Review: Tom Clancy's Splinter Cell Convictions
By tradition, these games always have a super-long name, but with a Splinter Cell title on almost every platform, it was only a matter of time before Xbox Live would have the running, jumping and standing still genre. If you like your gaming like you like your summer blockbuster movies (repetitive, obvious, with lots of explosions, and directed by Jerry Bruckheimer) then you're going to be very happy with Splinter Cell Conviction. For everyone else, you might feel a bit of a passenger.
Version Reviewed: 18.104.22.168
The mood is set as you open up the game, with a cut scene video that could easily be lifted from the script of a spy thriller. Even if you've not played through or have no recognition with the Splinter Cell series, you'll have the plot down pat after the two minute introduction. You won't even need the whole scene, just one line:
"He went off grid, looking for a reason to go on living, he heard a name..."
But this scene throws up two issues. The first is how games like Splinter Cell use cut-scene video. Handing over the video file to an instance of the media player means the familiar on-screen controls, allowing you to pause, rewind, or skip to the end of the file. The control is welcome, but it does take you out of the world created by the game. However, I'm not going to mark down Splinter Cell Conviction because it's a smart way of doing it on a mobile device.
The other issue is a bit more critical. The videos are all made using CGI, but not on the smartphone - they were rendered by the developers into a regular video file. Once the playback is over and you are into the game... with CGI that is not as advanced as the video. From glorious graphics you get handed a bit of a murky vision of the world. Splinter Cell Conviction is all about the graphics and the view, and while movement and looking around the three dimensional world is jitter free, with a high frame rate, it's nowhere close to the levels of a home console.
First person shooters (of which Splinter Cell is clearly one, even if stealth and hiding while moving is the key selling point) have a certain level of expectation for graphics, user input, and control. Splinter Cell reaches quite high in all three of these areas, but never quite closes the deal. The graphics I've already touched on, so let's go for the user input.
Unlike a dedicated controller with the preferred "two control sticks" method of input (one to move you around, the second to look around), Splinter Cell Convictions has to use the Windows Phone touch screen. A virtual joystick is on the left of the screen which controls the movement of your character, Holding the phone in the landscape mode that is asked for, your left thumb will work this control. For looking around, there isn't a specific hot spot or virtual stick, you can slide your finger anywhere on the screen where there isn't another control.
It's an acceptable compromise, but it's very difficult to move and look around at the same time. I spent most of the game running, standing still, looking around, then another quick dash to the next spot that looks safe. It feels clunky though, with little of the fluidity a game like this can sometimes demand. It's a problem all touch screen devices/games have, and some cope with it better than others. The key is not to come up with a control system that works, but a control system that works given the level design of the game - in this respect, Splinter Cell Convictions fails, because the level design demands running and looking at the same time.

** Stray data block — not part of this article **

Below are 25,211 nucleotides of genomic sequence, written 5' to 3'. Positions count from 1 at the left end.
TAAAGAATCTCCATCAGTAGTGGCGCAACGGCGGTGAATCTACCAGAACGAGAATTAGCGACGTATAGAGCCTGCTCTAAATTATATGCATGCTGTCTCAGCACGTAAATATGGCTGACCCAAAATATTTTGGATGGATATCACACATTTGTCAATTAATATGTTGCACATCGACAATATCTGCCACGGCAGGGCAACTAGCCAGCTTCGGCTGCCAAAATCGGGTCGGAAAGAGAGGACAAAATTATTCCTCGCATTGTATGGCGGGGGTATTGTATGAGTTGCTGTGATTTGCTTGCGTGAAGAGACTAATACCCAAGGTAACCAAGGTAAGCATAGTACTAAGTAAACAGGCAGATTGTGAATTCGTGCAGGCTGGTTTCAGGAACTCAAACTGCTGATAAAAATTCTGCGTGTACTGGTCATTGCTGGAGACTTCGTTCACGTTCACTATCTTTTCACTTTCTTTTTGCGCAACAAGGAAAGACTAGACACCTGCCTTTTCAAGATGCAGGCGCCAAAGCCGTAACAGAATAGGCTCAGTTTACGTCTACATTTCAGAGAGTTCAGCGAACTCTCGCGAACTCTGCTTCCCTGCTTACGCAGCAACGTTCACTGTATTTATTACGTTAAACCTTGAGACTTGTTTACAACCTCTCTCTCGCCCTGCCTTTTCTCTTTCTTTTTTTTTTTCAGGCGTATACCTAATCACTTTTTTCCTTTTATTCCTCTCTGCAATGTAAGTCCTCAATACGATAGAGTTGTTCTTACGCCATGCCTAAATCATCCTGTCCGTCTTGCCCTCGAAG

Finally, on control. By this I mean the fine control you have on your character and the actions that are done on screen. That could be hiding behind a box, opening a door, climbing a ladder, shooting five guards, or strangling a night watchman. Most of these are taken out of your control, or relegated to a simple tap on the screen.
For example, when hiding and you can see a guard to take out. When they are 'in range' a black dot will appear above their heads. Tap on this to lock on, press the action button and the game will trigger the combo attack of guns and fists to take them out. No need to worry about aiming, accuracy, or timing, just let it happen. But where's the excitement in watching the action?
Hiding behind a box? Get close and press the action key. Want to jump over it, press the action button. Want to garrote the person walking to you in the shadows... press the action key.
I had high hopes for Splinter Cell. Previous smatphone versions have been a bit lacking, but I've always put that down to difficult control layouts on keypad based smartphones and slower processors. With some of the action games on Windows Phone perhaps this was the mobile one that would come through and be fun to play. Unfortunately not.
I said at the start of this review that Splinter Cell Convictions was rather like a summer blockbuster. To me it is exactly like a Bruckheimer assault. The plot is predictable and clichéd; the path you take through the game is determined for you, with no exploration elements or choice of routes to go through a level; and now even the choice of what to do in combat is removed from you; all that's left is the long range aiming and firing of your gun, which is so inaccurate you might as well be Megan Fox for all the good it will do.
Splinter Cell Convictions makes the biggest mistake that any game can make. It's not fun. By all means play the first level on the trial (and think of it like the opening scene in a Bond film), but I can't in all honesty recommend this.
Reviewed by Ewan Spence at